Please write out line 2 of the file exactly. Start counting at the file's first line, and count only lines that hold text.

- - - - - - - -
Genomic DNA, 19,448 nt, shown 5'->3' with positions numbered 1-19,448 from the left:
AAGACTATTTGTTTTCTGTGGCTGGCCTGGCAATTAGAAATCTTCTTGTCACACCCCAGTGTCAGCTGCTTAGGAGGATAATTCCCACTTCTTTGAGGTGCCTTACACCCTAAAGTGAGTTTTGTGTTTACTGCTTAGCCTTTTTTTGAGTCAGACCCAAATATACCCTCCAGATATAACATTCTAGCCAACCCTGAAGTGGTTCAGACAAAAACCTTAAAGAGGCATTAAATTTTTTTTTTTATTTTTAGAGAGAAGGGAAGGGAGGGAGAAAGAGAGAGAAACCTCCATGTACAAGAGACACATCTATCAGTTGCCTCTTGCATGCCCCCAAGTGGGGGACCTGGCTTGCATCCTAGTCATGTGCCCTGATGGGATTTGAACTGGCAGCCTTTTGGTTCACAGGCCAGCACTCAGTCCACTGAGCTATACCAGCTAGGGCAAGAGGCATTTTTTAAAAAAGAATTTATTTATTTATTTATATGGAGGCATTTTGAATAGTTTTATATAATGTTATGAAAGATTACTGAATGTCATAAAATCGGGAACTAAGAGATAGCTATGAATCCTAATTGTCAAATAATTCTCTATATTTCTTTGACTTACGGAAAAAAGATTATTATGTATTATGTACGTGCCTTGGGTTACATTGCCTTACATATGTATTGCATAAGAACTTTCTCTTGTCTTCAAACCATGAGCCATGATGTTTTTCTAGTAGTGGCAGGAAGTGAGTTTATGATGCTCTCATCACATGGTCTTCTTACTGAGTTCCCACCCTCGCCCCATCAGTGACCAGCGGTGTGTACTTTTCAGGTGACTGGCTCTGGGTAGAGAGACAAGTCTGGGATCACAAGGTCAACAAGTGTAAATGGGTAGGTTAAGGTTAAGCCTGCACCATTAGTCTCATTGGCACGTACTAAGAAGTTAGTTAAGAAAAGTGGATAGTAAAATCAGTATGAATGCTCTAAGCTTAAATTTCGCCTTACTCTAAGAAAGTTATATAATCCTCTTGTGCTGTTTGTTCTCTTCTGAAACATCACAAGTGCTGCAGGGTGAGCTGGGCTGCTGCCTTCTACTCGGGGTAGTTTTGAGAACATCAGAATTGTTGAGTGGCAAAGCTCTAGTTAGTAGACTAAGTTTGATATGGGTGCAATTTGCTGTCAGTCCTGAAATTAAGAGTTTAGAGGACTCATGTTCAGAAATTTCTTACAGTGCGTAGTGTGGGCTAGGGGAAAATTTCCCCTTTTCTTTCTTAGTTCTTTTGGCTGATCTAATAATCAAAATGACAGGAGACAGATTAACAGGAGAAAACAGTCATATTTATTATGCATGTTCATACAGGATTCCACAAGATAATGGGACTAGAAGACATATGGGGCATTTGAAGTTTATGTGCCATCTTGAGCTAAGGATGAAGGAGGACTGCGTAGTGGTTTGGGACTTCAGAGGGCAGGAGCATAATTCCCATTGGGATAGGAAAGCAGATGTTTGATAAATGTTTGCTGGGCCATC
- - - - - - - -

AAGACTATTTGTTTTCTGTGGCTGGCCTGGCAATTAGAAATCTTCTTGTCACACCCCAGTGTCAGCTGCTTAGGAGGATAATTCCCACTTCTTTGAGGTGCCTTACACCCTAAAGTGAGTTTTGTGTTTACTGCTTAGCCTTTTTTTGAGTCAGACCCAAATATACCCTCCAGATATAACATTCTAGCCAACCCTGAAGTGGTTCAGACAAAAACCTTAAAGAGGCATTAAATTTTTTTTTTTATTTTTAGAGAGAAGGGAAGGGAGGGAGAAAGAGAGAGAAACCTCCATGTACAAGAGACACATCTATCAGTTGCCTCTTGCATGCCCCCAAGTGGGGGACCTGGCTTGCATCCTAGTCATGTGCCCTGATGGGATTTGAACTGGCAGCCTTTTGGTTCACAGGCCAGCACTCAGTCCACTGAGCTATACCAGCTAGGGCAAGAGGCATTTTTTAAAAAAGAATTTATTTATTTATTTATATGGAGGCATTTTGAATAGTTTTATATAATGTTATGAAAGATTACTGAATGTCATAAAATCGGGAACTAAGAGATAGCTATGAATCCTAATTGTCAAATAATTCTCTATATTTCTTTGACTTACGGAAAAAAGATTATTATGTATTATGTACGTGCCTTGGGTTACATTGCCTTACATATGTATTGCATAAGAACTTTCTCTTGTCTTCAAACCATGAGCCATGATGTTTTTCTAGTAGTGGCAGGAAGTGAGTTTATGATGCTCTCATCACATGGTCTTCTTACTGAGTTCCCACCCTCGCCCCATCAGTGACCAGCGGTGTGTACTTTTCAGGTGACTGGCTCTGGGTAGAGAGACAAGTCTGGGATCACAAGGTCAACAAGTGTAAATGGGTAGGTTAAGGTTAAGCCTGCACCATTAGTCTCATTGGCACGTACTAAGAAGTTAGTTAAGAAAAGTGGATAGTAAAATCAGTATGAATGCTCTAAGCTTAAATTTCGCCTTACTCTAAGAAAGTTATATAATCCTCTTGTGCTGTTTGTTCTCTTCTGAAACATCACAAGTGCTGCAGGGTGAGCTGGGCTGCTGCCTTCTACTCGGGGTAGTTTTGAGAACATCAGAATTGTTGAGTGGCAAAGCTCTAGTTAGTAGACTAAGTTTGATATGGGTGCAATTTGCTGTCAGTCCTGAAATTAAGAGTTTAGAGGACTCATGTTCAGAAATTTCTTACAGTGCGTAGTGTGGGCTAGGGGAAAATTTCCCCTTTTCTTTCTTAGTTCTTTTGGCTGATCTAATAATCAAAATGACAGGAGACAGATTAACAGGAGAAAACAGTCATATTTATTATGCATGTTCATACAGGATTCCACAAGATAATGGGACTAGAAGACATATGGGGCATTTGAAGTTTATGTGCCATCTTGAGCTAAGGATGAAGGAGGACTGCGTAGTGGTTTGGGACTTCAGAGGGCAGGAGCATAATTCCCATTGGGATAGGAAAGCAGATGTTTGATAAATGTTTGCTGGGCCATC